Ayiti by Roxane Gay
My rating: 4 of 5 stars
maybe even 4.5?
I ordered this one from Amazon:
I’ve been a Roxane (with one N!) Gay fan ever since I discovered her. She goes to see All the Movies and writes the most amazing posts about them. Ayiti is her first book.
“Ayiti” is the pronunciation of Haiti in Haitian Creole. So these are stories of and about Haiti, Haitians, and the Haitian diaspora. Roxane’s parents immigrated from Haiti (to the US) and they still spend part of their time there.
Ayiti is a collection of short fiction and nonfiction. Some of the stories are flash length, some longer. At just over 100 pages, it isn’t a long book, but it is a powerful one. Her writing style is at once matter-of-fact and layered with sensory detail. It has a deceptively simple look, I think. There’s so much buried in it once you start digging.
My mother always told me: back away slowly from crazy people; they are everywhere.
“Voodoo Child” (21)
The story I thought was the standout of the collection was “Things I Know About Fairy Tales,” about a woman who is kidnapped for ransom. I think this was the favorite of a lot of readers and is the one she’s expanding into a novel. Rather than telling you how strong this story is, I will show you:
What you cannot possibly know about kidnapping until it happens to you is the sheer boredom of being kept mostly alone, in a small, stifling room. You start to welcome the occasional interruption that comes with a meal or a bottle of water or a drunken captor climbing atop you to transact some pleasure against your will. You hate yourself for it, but you crave the stranger’s unwanted touch because the fight left in you is a reminder that you haven’t been broken. You haven’t been broken.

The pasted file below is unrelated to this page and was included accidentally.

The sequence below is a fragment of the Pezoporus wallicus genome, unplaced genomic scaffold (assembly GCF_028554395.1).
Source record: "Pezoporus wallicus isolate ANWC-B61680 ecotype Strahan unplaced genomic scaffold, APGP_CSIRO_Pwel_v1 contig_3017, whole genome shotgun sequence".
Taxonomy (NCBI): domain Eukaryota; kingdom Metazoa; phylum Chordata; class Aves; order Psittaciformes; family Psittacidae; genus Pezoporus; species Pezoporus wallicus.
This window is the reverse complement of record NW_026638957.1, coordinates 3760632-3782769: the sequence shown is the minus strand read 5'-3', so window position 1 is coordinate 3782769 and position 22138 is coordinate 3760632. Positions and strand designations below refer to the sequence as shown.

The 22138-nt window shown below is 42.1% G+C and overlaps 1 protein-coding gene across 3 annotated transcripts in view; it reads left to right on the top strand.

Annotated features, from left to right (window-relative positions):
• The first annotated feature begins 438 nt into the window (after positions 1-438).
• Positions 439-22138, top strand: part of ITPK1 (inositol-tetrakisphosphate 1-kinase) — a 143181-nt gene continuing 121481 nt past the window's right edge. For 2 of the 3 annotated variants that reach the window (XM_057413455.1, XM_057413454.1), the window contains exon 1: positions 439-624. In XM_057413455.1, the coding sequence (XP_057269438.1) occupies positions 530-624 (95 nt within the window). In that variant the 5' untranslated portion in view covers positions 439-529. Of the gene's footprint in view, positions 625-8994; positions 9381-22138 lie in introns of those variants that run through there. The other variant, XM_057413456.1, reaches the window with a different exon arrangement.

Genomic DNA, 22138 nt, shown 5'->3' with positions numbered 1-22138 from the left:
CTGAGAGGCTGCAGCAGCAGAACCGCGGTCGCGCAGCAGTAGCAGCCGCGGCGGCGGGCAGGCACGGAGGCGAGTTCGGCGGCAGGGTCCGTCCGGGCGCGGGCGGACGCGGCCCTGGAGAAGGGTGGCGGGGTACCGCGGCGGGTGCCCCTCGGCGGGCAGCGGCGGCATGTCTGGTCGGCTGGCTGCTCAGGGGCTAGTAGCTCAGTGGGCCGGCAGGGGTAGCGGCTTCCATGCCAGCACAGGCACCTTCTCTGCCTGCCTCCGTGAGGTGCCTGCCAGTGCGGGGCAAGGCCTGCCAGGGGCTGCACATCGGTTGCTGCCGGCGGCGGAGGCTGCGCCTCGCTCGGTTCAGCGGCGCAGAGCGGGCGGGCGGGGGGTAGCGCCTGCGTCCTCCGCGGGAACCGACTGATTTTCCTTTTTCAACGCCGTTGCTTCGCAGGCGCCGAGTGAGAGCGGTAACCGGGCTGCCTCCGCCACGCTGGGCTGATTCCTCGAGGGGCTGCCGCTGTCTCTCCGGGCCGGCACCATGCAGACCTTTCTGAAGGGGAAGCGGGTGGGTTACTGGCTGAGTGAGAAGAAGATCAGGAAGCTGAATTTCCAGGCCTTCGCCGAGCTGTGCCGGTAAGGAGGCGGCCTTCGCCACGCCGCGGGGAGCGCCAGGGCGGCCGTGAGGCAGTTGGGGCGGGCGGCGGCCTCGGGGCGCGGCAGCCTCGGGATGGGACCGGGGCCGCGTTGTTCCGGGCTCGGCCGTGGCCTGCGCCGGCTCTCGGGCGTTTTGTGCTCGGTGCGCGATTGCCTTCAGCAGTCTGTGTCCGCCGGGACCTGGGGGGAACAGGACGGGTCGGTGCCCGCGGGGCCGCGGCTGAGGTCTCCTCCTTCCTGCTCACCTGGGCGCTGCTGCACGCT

“Things I Know About Fairy Tales” (38)
I could keep picking out bits that I liked, but let’s just say: it’s all good. This is an intense book. Perhaps it’s good that it’s short because you can only hold your breath for so long.
For accompanying musical atmosphere, check out Roxane’s Book Notes at Largehearted Boy.
P.S. In “All Things Being Relative” she compares Michigan’s Upper Peninsula with Haiti. Which reminded me, one of the reasons I first noticed her, even before I’d read much of her writing, was that she went to Michigan Tech. Back whenever that was, she was still a doctoral student there. Michigan Tech is my dad’s alma mater. When I was a kid, he’d get these alumni mailouts, advertising their youth summer programs. One of them was a writing camp. Oh, how I wanted to go to that. I was always way too chicken to ask, though I honestly don’t know what answer I was more afraid of: yes or no. Both, maybe. Anyway, whenever she mentions the Upper Peninsula, it always reminds me that if different roads had been taken, that’s where I might have ended up.